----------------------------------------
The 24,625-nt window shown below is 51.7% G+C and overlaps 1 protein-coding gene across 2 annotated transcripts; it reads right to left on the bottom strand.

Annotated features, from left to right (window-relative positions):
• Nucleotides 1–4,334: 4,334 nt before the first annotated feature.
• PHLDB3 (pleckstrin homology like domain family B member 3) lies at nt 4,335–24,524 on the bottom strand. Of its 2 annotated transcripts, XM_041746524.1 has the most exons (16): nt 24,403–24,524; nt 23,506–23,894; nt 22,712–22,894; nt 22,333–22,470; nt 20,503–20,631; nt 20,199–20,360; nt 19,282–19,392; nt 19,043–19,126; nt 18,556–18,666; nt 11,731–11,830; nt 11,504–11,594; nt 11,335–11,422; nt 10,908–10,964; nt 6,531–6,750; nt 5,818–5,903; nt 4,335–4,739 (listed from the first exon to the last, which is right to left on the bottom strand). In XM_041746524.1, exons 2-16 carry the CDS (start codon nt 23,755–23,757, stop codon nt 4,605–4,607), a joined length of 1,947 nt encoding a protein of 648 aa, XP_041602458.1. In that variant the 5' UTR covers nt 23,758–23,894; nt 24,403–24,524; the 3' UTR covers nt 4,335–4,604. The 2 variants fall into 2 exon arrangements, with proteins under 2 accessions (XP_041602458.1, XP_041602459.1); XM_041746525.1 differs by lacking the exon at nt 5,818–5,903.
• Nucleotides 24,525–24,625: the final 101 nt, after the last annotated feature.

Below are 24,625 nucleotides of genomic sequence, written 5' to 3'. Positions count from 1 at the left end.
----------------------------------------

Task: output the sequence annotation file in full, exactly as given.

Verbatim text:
The 24,625-nt window shown below is 51.7% G+C and overlaps 1 protein-coding gene across 2 annotated transcripts; it reads right to left on the bottom strand.

Annotated features, from left to right (window-relative positions):
• Nucleotides 1–4,334: 4,334 nt before the first annotated feature.
• PHLDB3 (pleckstrin homology like domain family B member 3) lies at nt 4,335–24,524 on the bottom strand. Of its 2 annotated transcripts, XM_041746524.1 has the most exons (16): nt 24,403–24,524; nt 23,506–23,894; nt 22,712–22,894; nt 22,333–22,470; nt 20,503–20,631; nt 20,199–20,360; nt 19,282–19,392; nt 19,043–19,126; nt 18,556–18,666; nt 11,731–11,830; nt 11,504–11,594; nt 11,335–11,422; nt 10,908–10,964; nt 6,531–6,750; nt 5,818–5,903; nt 4,335–4,739 (listed from the first exon to the last, which is right to left on the bottom strand). In XM_041746524.1, exons 2-16 carry the CDS (start codon nt 23,755–23,757, stop codon nt 4,605–4,607), a joined length of 1,947 nt encoding a protein of 648 aa, XP_041602458.1. In that variant the 5' UTR covers nt 23,758–23,894; nt 24,403–24,524; the 3' UTR covers nt 4,335–4,604. The 2 variants fall into 2 exon arrangements, with proteins under 2 accessions (XP_041602458.1, XP_041602459.1); XM_041746525.1 differs by lacking the exon at nt 5,818–5,903.
• Nucleotides 24,525–24,625: the final 101 nt, after the last annotated feature.

Below are 24,625 nucleotides of genomic sequence, written 5' to 3'. Positions count from 1 at the left end.